Setting up a market stall is a fantastic way for budding entrepreneurs to enter and test out a market, regardless of the level of experience they have. Setting one up is relatively straight forward and the barriers to entry are considerably lower than many other types of business. Moreover, a stall can be run as a hobby rather than a full time vocation, meaning there is no need to take the risk of prematurely quitting an otherwise successful career.
These lower risks coupled with the lower barriers to entry mean that market stall selling is an attractive proposition to many would-be business men and women. However, as most have little to no experience of selling at a market, understanding the costs involved (and hence accurately budgeting) can be difficult to new market traders. This guide aims to address that issue and detail the costs involved with setting up a market stall.
The first thing to establish is that a lot can be achieved from a market stall on a relatively tight budget. Most costs can be kept to a minimum, meaning most of what you take goes on purchasing new products to sell or can be retained as profit. It is important to stress however, that setting up a market stall is no easy street to a profitable business and one should not rely on a market stall business as their sole source of income when first starting out.
The Pitch Cost
The cost of renting the pitch is the first fixed cost that a new market trader is likely to encounter. The price of hiring a pitch will be dictated by a number of factors, not least the popularity and location of the marketplace itself. Other influencing factors include the days of the week the pitch can be used, whether the market is indoor or outdoor and the size of the market as a whole.
Whilst many marketplaces will provide a basic stall to set up on, there are several other costs involved with setting up the actual stall. The cost of display boards, lighting, decorations and furniture are all things that need taking into account.
If the marketplace does not provide a stall, this should also be factored into the cost. Bear in mind that markets that do not provide their own stalls often charge lower fees; something potentially beneficial for traders who wish to move around from site to site.
The type of product on sale will dictate the licenses a market stall trader needs to have in his or her possession, each of which will come at a cost. Many councils require market stall traders to have a specific license to operate in their authority and things like food stuffs and alcohol require further licenses on top of that.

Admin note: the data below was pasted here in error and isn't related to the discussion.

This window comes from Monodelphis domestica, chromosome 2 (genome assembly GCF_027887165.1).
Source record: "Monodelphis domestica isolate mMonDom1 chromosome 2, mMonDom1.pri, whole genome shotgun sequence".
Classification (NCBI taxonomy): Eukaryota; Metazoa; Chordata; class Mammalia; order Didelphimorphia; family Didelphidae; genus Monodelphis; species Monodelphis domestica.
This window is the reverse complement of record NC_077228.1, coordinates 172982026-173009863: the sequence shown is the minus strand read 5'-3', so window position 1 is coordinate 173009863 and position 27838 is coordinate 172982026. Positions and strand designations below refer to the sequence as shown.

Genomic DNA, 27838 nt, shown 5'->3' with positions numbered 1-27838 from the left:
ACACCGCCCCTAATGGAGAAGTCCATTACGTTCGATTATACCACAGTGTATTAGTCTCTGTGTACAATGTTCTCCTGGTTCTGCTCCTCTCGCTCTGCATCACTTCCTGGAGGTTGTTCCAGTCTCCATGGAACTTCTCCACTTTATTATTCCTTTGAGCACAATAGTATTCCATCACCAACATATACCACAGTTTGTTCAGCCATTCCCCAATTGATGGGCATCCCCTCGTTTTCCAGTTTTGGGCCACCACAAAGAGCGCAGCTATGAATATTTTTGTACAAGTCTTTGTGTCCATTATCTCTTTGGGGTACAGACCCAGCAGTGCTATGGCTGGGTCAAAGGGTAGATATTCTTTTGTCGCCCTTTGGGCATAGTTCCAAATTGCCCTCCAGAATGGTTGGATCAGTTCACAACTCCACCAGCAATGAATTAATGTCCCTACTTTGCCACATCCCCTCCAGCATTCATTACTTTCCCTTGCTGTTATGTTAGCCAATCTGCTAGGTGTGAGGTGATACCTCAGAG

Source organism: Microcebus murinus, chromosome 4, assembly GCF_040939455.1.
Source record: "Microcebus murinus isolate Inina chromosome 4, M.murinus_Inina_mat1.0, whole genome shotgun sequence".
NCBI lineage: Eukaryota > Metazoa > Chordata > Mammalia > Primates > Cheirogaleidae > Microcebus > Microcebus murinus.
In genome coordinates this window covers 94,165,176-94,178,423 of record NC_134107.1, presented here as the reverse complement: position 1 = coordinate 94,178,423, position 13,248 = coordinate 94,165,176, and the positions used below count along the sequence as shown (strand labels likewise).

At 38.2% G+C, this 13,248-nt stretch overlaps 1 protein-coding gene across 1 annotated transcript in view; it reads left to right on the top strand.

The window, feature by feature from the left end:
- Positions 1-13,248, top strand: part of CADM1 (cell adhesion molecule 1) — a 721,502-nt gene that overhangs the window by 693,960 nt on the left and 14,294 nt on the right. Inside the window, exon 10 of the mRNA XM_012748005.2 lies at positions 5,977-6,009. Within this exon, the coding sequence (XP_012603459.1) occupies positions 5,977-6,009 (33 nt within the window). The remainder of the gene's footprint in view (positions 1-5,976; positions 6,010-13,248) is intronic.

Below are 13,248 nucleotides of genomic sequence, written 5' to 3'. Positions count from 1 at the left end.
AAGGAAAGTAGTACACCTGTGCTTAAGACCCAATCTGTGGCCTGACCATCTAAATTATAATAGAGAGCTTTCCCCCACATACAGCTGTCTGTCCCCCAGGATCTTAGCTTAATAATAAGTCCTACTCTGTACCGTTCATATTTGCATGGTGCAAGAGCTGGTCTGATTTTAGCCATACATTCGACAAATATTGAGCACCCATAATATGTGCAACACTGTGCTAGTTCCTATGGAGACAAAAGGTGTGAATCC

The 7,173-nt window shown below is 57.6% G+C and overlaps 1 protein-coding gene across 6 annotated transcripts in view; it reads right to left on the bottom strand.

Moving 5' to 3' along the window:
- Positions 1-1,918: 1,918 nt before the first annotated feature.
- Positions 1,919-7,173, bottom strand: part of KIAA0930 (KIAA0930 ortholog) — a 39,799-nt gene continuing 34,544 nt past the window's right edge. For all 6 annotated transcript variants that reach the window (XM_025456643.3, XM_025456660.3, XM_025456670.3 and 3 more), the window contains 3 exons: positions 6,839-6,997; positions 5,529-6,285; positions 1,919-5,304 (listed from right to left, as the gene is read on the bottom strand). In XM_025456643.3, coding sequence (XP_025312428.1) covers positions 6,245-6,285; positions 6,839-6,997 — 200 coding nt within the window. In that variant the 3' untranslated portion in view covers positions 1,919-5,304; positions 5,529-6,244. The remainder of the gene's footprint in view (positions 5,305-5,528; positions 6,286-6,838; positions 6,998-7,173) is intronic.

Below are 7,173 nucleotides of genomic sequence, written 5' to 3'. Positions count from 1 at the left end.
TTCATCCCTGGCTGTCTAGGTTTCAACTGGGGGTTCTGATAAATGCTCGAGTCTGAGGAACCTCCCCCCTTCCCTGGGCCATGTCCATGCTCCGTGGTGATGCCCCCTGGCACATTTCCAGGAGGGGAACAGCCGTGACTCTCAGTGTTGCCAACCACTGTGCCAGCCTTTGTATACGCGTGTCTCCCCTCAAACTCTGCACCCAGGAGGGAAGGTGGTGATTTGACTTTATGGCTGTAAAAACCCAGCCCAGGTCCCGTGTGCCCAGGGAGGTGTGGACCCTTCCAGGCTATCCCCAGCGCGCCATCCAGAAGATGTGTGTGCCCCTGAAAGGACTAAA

Setting up as a sole trader or small business, keeping accounts and ensuring enough tax is paid is also a necessary evil of trading on a market stall.
The most obvious variable cost for any market trader is the cost of their products. It goes without saying that the more one sells, the more one has to spend on new goods. The size of the margin between cost price and the price at which a product sells will determine how much is left over for fixed costs such as rent and of course, how much is left over as profit at the end of the day.
Finally, the cost of marketing is one that is sometimes overlooked by market traders despite being a near-essential operating cost. Without a well-managed marketing budget it is incredibly difficult to grow as a business and attract new customers, as well as retain existing ones.
Marketing should take place both online and offline to attract the widest possible array of customers and now, more than ever, a social media presence is incredibly important to new market traders just starting out. Fortunately, marketing can be done on a tight budget as many social media platforms are free and website hosting is as cheap as it has ever been.
On the other hand, a market stall is very much an offline business and so offline marketing should not be completely abandoned for the digital world. Even simple avenues of advertising such as banners, boards and fliers can all attract new customers and should not be ignored.